Coconut Oil 101: What You Need to Know

November 9, 2015
by Annalise Mantz for Thrive Market
Coconut Oil 101: What You Need to Know

By now, we've all been trained to carefully check nutrition labels and scour ingredient lists. But even so, packaging can sometimes still be confusing. There's no better example than oh-so-trendy, very versatile coconut oil.

Pick up any jar of the stuff, and you'll likely find a barrage of adjectives: virgin, extra-virgin, refined, pure, raw, fair-trade, organic...the list goes on. Get rid of confusion and read up on what these terms mean—it's as simple as following this handy guide!

First off, what does virgin coconut oil mean, anyway? Simply put, this is the good stuff. Virgin coconut oil comes from fresh coconut meat. Producers extract the oil two ways: by quick-drying the meat and pressing out the oil, or by making the meat into milk and extracting the oil.

You might also see coconut oils labeled "extra-virgin". Unlike olive oil, experts say there really isn't a big difference between virgin and extra-virgin when it comes to coconut oil. You'll often also see unrefined on coconut oil labels. This means the exact same thing as virgin. This type of oil is best for smoothies, dressings, baking, and cooking at low temperatures.

When you think about it, all coconut oil has been refined at least a little bit—manufacturers have to extract the oil from the coconut, after all. Refined coconut oil, however, refers to coconut oil that has been made from dried coconut meat known as copra. As the process of drying the copra introduces some impurities and contaminants, it then needs to be bleached and deodorized, often by heating it to high temperatures. Some brands use additional chemicals to extract the oil and extend its shelf-life—not great qualities if you're looking for the purest raw form of coconut oil.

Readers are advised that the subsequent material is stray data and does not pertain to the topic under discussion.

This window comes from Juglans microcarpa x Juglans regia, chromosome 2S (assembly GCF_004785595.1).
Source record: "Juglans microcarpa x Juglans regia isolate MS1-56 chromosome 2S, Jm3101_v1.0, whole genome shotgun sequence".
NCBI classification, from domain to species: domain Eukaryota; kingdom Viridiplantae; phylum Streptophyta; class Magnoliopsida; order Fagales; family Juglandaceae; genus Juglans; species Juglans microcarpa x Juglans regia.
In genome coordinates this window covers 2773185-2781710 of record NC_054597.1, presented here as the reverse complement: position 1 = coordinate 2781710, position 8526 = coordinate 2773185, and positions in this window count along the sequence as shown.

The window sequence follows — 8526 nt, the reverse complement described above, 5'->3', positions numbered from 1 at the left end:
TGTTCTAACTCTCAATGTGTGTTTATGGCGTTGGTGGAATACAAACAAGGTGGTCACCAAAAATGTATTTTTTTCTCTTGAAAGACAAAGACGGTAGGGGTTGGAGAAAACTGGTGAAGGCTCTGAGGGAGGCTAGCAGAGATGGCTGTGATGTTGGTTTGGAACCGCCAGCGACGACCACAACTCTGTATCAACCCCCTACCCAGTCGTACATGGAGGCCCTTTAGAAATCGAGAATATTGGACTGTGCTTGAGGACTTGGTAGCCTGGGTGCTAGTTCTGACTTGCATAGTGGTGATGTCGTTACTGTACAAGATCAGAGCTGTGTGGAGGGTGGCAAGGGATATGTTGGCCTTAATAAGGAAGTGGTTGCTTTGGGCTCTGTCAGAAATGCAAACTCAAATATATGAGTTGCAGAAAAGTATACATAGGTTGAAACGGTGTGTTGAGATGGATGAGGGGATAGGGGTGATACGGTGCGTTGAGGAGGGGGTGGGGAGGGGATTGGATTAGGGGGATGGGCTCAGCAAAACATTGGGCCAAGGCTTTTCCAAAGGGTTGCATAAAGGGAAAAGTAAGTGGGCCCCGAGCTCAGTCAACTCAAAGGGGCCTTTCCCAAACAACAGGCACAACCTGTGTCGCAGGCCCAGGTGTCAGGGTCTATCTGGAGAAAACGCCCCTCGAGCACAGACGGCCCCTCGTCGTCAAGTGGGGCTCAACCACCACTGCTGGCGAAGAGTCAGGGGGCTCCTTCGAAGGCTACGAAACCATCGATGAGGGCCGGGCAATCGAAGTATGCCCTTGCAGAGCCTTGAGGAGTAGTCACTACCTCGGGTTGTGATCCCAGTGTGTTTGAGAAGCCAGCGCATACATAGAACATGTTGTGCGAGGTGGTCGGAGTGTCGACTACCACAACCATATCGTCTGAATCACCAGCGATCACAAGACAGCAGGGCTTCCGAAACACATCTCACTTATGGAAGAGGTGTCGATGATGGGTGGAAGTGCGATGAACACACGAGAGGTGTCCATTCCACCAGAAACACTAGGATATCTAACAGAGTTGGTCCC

There is one benefit of refined coconut oil, however— it does have a higher smoke point of 450 degrees, making it more suitable for high-heat cooking. Refined coconut oil is best for cooking at high heats, such as sauteeing and frying.

Cold-pressed is another one of the buzzwords you'll often notice. When coconut oil is cold-pressed, it simply means that at no time in the manufacturing process did the oil exceed 120 degrees. Coconut oil produced this way typically has a more mild flavor and higher nutrient content than expeller-pressed or refined coconut oil. Cold-pressed coconut oil is best for raw desserts and DIY beauty treatments.

Many of the coconut oils you'll find on grocery store shelves also tout their fair-trade status. Fair-trade is a wide designation—given to everything from chocolate to tea—that essentially means that crops are grown in a sustainable way that supports the environment and farm workers are paid fair wages. Choose this variety of coconut oil as often as possible to support a sustainable food system.

Another important designation to consider? Organic. Like all organic crops, coconut oil bearing this label can't come from coconuts that have been genetically modified or treated with pesticides.

Photo credit: Alicia Cho

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This article is related to: Diet, Food, Non-GMO, Nutrition, Organic, Fair-Trade

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  • Araceli Puckett

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